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Zoos Struggle To Secure Animals As Hurricane Irma Barrels Towards South Florida

Protecting your pets during a hurricane has, thankfully, become a norm in recent years, but one thing you might have overlooked was how zoo animals are cared for during mega-storms.

For South Florida, which hosts a large number and variety of wildlife/conservation sites, ensuring animals are kept safe during Hurricane Irma has become a top priority—but some facilities have found themselves short on resources and time.

The result? Many zoos are resigned to riding out the storm alongside their animals, with crews balancing their own safety with the well-being of wildlife.


“The animals in our care are endangered species, they require very special care,” said Dr. Paul Reillo of the Rare Species Conservatory Foundation in Loxahatchee, Florida, “facilities are not provisioned to do that on normal day, much less in an emergency.”

In summation, Dr. Reillo says, “We’re kind of stuck with riding these things out.”

Other sites, like Zoo Miami, has a default non-evacuation policy when it comes to hurricanes, stating on a Facebook post Wednesday that fleeing storms is futile “since [they] can change direction at the last minute and you run the risk of evacuating to a more dangerous location.”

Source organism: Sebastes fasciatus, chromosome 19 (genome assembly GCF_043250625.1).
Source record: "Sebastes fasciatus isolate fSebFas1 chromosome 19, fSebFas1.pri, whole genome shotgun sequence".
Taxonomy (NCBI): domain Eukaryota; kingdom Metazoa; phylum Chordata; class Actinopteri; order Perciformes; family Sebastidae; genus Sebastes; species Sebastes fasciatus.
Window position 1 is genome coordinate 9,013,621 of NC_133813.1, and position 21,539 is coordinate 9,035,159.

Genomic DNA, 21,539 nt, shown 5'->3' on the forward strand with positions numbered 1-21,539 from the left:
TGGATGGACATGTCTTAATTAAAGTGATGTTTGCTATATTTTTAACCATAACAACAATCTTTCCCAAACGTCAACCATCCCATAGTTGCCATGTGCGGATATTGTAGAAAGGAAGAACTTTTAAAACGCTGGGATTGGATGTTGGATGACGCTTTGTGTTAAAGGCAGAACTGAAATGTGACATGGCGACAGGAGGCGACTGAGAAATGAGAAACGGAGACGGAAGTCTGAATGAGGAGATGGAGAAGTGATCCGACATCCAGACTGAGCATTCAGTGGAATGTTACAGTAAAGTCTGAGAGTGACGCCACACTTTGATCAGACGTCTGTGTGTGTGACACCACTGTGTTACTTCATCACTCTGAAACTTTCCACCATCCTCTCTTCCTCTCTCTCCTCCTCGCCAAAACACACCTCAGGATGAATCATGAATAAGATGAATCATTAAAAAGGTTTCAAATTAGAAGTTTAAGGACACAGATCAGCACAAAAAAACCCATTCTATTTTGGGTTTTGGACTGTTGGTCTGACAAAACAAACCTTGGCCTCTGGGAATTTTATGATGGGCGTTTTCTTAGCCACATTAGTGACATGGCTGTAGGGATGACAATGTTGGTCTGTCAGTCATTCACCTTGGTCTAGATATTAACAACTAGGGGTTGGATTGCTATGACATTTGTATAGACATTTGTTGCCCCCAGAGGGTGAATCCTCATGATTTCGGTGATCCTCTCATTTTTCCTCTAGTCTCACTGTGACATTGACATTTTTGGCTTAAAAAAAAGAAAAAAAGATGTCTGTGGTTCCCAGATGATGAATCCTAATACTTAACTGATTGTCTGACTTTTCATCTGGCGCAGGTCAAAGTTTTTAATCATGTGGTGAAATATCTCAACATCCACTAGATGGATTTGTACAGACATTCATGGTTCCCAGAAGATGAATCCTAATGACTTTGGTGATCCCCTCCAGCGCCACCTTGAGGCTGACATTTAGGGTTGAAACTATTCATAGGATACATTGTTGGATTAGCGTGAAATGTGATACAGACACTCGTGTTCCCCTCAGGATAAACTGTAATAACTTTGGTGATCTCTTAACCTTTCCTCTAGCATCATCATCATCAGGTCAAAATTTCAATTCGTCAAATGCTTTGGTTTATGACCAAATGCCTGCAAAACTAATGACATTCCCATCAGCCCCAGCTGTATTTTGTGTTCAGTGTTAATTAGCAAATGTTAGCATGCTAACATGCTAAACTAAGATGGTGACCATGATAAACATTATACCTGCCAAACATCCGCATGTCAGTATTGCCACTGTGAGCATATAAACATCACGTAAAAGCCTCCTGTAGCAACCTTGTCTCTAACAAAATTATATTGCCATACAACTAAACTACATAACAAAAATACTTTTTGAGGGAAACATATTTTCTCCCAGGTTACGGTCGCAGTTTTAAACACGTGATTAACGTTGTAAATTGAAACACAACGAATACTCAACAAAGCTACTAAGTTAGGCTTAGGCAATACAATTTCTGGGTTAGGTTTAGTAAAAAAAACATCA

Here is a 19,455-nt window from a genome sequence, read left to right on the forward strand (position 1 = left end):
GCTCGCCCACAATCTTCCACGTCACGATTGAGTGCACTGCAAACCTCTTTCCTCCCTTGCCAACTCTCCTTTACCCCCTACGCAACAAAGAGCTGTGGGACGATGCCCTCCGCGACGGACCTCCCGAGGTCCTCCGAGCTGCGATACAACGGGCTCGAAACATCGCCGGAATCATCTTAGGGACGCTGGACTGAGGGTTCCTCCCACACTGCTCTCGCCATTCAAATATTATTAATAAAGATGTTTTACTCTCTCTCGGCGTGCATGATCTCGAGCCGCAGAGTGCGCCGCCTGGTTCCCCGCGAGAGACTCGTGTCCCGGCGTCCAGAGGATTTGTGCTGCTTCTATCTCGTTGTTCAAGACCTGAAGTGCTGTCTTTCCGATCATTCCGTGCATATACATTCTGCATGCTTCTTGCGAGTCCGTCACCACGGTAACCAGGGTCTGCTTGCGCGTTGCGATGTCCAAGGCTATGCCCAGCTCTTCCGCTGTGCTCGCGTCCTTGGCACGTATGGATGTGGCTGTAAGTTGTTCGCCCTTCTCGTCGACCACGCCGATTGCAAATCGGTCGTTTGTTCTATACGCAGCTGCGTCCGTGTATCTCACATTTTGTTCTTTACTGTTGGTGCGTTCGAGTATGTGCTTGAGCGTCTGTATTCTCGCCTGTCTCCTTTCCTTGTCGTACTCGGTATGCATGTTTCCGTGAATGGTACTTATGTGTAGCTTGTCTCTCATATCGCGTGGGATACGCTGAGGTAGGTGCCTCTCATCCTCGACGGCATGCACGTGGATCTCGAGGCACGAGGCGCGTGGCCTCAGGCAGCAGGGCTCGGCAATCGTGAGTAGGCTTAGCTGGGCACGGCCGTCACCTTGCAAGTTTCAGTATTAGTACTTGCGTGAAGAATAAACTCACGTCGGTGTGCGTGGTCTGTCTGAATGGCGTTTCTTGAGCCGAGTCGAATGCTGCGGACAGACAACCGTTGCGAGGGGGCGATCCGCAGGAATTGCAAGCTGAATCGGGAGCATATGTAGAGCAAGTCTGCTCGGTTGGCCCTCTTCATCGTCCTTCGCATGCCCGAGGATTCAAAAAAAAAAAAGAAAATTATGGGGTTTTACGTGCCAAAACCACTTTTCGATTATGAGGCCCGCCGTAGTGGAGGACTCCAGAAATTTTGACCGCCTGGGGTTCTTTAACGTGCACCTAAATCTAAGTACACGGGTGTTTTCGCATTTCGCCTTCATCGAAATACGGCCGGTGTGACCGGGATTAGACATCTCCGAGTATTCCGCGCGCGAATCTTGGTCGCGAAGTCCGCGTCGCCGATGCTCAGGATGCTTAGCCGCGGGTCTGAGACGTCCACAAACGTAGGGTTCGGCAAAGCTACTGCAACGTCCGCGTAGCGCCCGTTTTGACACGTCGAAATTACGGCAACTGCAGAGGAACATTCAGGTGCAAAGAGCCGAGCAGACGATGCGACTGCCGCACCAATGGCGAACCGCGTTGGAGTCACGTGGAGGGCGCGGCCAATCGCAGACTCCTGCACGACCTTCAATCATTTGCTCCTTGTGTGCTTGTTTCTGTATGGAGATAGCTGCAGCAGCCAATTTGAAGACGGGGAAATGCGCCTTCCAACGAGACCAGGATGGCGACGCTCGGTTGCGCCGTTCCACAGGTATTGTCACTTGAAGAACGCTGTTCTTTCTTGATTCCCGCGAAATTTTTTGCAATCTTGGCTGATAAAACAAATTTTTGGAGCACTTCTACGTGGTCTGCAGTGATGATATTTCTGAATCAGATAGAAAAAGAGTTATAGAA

The zoo added, “Furthermore, the stress of moving the animals can be more dangerous than riding out the storm.”

Other zoos, however, are evacuating a certain number of wildlife, such as the Palm Beach Zoo & Conservation Society.

Located in West Palm Beach, Florida, they’ve already moved smaller animals to buildings functioning as shelters for the storm.

However, some of the facility’s habitats are actually already hurricane-safe, such as those where their tiger, jaguar, Komodo dragon, and bear are kept.


“They will be locked inside of those shelters before the storm comes,” said Naki Carter, the zoo’s Communications Director.

“Our goal is to have all the animals safe and sound and moved to their appropriate locations by [Friday] night, with a final walk-through of the zoo on Saturday,” she said.

In addition, there will be a stand-by team of six people and the hurricane-proof building also serves as their “command center”, as well as for performing surgeries.

They have already evacuated 30% of their animals ranging from birds to howler monkeys to turtles and more.


In addition to the evacuations and stand-by teams, the zoo has extra supplies of food, including enough to last smaller animals 10 days and larger animals for about a month.

“We are prepared for the worst and hopeful for the best, we are preparing for a Category 5 to make direct impact with our zoo,” said Naki.

Hurricane Irma has already caused significant damage across Caribbean Islands, breaking multiple records in speed and intensity.

Thankfully, the AP reported Saturday afternoon that the storm was downgraded to a Category 3, with winds of 125mph:


Source: David Wolfe